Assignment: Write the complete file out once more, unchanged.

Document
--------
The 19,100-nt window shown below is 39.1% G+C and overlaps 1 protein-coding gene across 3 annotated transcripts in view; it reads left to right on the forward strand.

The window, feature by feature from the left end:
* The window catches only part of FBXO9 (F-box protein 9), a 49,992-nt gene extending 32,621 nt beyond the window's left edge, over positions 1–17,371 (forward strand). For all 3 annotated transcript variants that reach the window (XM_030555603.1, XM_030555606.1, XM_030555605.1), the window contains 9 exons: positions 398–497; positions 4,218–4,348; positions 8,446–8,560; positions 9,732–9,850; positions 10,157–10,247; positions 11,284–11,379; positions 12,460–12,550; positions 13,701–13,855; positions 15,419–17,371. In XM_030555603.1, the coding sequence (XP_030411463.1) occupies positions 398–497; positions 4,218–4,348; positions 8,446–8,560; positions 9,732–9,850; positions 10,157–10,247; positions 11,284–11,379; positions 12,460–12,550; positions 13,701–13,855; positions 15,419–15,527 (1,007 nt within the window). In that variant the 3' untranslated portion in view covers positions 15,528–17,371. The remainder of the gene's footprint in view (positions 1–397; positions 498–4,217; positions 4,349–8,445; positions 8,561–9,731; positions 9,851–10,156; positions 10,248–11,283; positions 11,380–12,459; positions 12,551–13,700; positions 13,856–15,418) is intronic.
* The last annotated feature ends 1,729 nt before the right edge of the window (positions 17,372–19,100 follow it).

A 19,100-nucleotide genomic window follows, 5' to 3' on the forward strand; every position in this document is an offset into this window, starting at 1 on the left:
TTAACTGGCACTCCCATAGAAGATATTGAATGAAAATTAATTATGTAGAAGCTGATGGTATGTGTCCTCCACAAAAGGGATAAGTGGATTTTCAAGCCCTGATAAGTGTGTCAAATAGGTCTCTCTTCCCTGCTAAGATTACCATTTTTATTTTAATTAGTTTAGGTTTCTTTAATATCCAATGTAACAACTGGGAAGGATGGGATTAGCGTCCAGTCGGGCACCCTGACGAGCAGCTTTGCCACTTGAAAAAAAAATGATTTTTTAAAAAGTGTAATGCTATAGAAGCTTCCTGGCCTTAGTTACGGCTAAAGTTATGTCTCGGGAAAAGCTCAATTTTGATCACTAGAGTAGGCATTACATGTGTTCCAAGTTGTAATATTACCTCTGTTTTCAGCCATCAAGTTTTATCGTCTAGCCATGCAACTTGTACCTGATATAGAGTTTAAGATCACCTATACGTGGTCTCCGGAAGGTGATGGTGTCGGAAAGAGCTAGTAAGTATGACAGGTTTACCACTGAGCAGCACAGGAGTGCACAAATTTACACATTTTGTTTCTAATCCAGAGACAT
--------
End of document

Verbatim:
The 19,100-nt window shown below is 39.1% G+C and overlaps 1 protein-coding gene across 3 annotated transcripts in view; it reads left to right on the forward strand.

The window, feature by feature from the left end:
* The window catches only part of FBXO9 (F-box protein 9), a 49,992-nt gene extending 32,621 nt beyond the window's left edge, over positions 1–17,371 (forward strand). For all 3 annotated transcript variants that reach the window (XM_030555603.1, XM_030555606.1, XM_030555605.1), the window contains 9 exons: positions 398–497; positions 4,218–4,348; positions 8,446–8,560; positions 9,732–9,850; positions 10,157–10,247; positions 11,284–11,379; positions 12,460–12,550; positions 13,701–13,855; positions 15,419–17,371. In XM_030555603.1, the coding sequence (XP_030411463.1) occupies positions 398–497; positions 4,218–4,348; positions 8,446–8,560; positions 9,732–9,850; positions 10,157–10,247; positions 11,284–11,379; positions 12,460–12,550; positions 13,701–13,855; positions 15,419–15,527 (1,007 nt within the window). In that variant the 3' untranslated portion in view covers positions 15,528–17,371. The remainder of the gene's footprint in view (positions 1–397; positions 498–4,217; positions 4,349–8,445; positions 8,561–9,731; positions 9,851–10,156; positions 10,248–11,283; positions 11,380–12,459; positions 12,551–13,700; positions 13,856–15,418) is intronic.
* The last annotated feature ends 1,729 nt before the right edge of the window (positions 17,372–19,100 follow it).

A 19,100-nucleotide genomic window follows, 5' to 3' on the forward strand; every position in this document is an offset into this window, starting at 1 on the left:
TTAACTGGCACTCCCATAGAAGATATTGAATGAAAATTAATTATGTAGAAGCTGATGGTATGTGTCCTCCACAAAAGGGATAAGTGGATTTTCAAGCCCTGATAAGTGTGTCAAATAGGTCTCTCTTCCCTGCTAAGATTACCATTTTTATTTTAATTAGTTTAGGTTTCTTTAATATCCAATGTAACAACTGGGAAGGATGGGATTAGCGTCCAGTCGGGCACCCTGACGAGCAGCTTTGCCACTTGAAAAAAAAATGATTTTTTAAAAAGTGTAATGCTATAGAAGCTTCCTGGCCTTAGTTACGGCTAAAGTTATGTCTCGGGAAAAGCTCAATTTTGATCACTAGAGTAGGCATTACATGTGTTCCAAGTTGTAATATTACCTCTGTTTTCAGCCATCAAGTTTTATCGTCTAGCCATGCAACTTGTACCTGATATAGAGTTTAAGATCACCTATACGTGGTCTCCGGAAGGTGATGGTGTCGGAAAGAGCTAGTAAGTATGACAGGTTTACCACTGAGCAGCACAGGAGTGCACAAATTTACACATTTTGTTTCTAATCCAGAGACAT